This remarkable transformation was made possible thanks to a coach that I employed when I entered the position of CEO. My intention was to become a better CEO, but as I looked at my life I understood that happiness was elsewhere. Working around the clock, making more profit was not going to make me a happier man. This awakening transformed my life for the better, much better. Later I understood that if I could help others find their own path for a better quality of life then I would have a better sense of purpose and a more fulfilling life. That’s how I became a coach, and I enjoy the best of both worlds - project management and coaching.
What kind of resistance have you experienced from people with regards to working part time?
As an employee, I always managed projects part time. In the remaining time I was either managing other projects in parallel, or fulfilling a role as team member on my project, or performing other managerial duties in the firm. It wasn’t easy, but it required me to become very efficient. So I was working full time for my employer but was never a full time PM on any single project. Pure project management does not require full time, if you do it right.
Resistance appeared when I offered my services as a freelance PM working part time on a contract basis. The number one concern of the clients was that I would not be fully dedicated to their project and that I would have other priorities. Some clients were skeptical about managing a project part time. Others just didn’t want the anomaly of having someone working part time. For them it was unprecedented and they preferred to keep it that way. By default, clients prefer full time. It is something that always requires convincing and negotiation.
The critical thing to understand is that as a PM I give my commitment and dedication to the project’s success. I assure the client that I’ll lead him through the journey and that I will do whatever it takes to get there. I also assure my customer that I only take one client and one program/project at a time. How I do it, and how many hours I need to work is my problem, not the client’s. I have a proven track record, reputation and references so I don’t need to prove it..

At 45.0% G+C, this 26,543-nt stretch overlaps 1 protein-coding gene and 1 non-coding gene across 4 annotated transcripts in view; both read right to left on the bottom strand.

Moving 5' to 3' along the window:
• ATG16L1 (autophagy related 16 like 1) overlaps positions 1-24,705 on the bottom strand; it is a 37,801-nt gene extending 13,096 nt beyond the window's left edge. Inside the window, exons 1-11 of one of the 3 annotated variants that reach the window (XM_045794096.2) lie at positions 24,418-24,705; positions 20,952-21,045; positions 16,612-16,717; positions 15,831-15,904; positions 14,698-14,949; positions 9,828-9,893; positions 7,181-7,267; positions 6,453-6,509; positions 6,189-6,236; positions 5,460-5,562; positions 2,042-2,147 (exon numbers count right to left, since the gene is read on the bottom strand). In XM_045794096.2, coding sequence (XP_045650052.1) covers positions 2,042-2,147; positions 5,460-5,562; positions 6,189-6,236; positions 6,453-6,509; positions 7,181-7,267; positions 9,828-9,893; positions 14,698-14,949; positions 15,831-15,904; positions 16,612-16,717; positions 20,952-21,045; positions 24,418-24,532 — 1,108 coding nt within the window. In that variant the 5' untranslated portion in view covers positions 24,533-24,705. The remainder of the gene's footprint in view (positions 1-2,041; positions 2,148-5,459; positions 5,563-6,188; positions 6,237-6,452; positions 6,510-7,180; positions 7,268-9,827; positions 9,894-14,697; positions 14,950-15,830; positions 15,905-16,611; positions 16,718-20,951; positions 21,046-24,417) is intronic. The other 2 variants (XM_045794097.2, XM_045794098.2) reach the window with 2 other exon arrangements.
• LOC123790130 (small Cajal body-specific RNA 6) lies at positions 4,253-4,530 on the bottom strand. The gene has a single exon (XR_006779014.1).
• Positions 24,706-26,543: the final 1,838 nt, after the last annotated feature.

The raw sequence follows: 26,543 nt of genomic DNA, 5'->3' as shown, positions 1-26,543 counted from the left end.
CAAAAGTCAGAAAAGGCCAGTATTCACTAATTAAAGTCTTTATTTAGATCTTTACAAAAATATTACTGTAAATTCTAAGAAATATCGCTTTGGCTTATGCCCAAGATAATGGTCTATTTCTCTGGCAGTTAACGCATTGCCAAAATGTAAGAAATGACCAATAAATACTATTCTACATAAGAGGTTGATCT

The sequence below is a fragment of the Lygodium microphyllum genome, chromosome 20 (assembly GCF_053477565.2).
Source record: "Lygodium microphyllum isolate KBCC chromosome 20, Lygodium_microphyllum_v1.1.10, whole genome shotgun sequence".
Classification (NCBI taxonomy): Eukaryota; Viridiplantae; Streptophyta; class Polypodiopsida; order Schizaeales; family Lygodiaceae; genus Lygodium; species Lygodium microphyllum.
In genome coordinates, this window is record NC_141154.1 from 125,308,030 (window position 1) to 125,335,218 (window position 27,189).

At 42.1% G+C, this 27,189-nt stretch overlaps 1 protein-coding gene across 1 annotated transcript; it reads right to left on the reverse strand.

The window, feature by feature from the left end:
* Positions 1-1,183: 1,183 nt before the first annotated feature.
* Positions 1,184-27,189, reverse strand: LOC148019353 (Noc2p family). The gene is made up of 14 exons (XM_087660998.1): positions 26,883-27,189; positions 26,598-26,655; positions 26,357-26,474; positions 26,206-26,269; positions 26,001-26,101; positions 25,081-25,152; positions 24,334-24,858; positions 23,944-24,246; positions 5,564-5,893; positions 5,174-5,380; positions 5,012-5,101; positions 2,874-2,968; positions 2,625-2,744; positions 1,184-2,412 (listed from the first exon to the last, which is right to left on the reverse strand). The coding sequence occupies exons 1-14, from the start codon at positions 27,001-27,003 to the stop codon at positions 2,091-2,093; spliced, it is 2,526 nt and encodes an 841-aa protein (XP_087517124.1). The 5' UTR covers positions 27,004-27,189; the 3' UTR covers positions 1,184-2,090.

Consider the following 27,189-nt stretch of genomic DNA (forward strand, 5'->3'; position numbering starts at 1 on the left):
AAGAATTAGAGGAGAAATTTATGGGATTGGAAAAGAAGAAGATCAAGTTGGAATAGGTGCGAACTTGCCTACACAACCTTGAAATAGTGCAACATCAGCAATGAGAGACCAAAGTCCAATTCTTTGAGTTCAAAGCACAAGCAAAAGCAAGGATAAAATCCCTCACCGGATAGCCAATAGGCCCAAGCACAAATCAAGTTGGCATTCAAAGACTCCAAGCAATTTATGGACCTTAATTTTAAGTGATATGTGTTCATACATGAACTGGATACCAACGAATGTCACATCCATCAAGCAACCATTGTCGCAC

How do you make it work practically and how do you split your time?
I usually come on site 2 or 2.5 days per week. When I’m off-site I check my e-mail / messenger regularly and make phone calls whenever needed. When I initiate the project I make sure that all repetitive meetings such as PMO, team meetings and steering committees are scheduled in advance for my on-site days. I also use collaborative project management tools to minimize administrative tasks and keep status meetings to the bare minimum.
Many project managers feel they have to be visible and available all the time and it drains them. Is there anything you would like to say to them?
I have been there too. It’s something to learn as you progress to the next level. A good manager is an enabler, your job is to create the infrastructure and the processes for people to flourish. If you recruit the right people and put the right infrastructure in place, then you don’t need to be around all the time. People don’t need you to micromanage them and follow up on them. Not every problem is a crisis that needs immediate attention. Let people do their jobs, let people make mistakes and learn to trust them. It will pay back very quickly. If it’s not working for you, the best way to find out why is to look inwards - the answers lie within.
Which tools and techniques are helping you to make the most of your time on the project?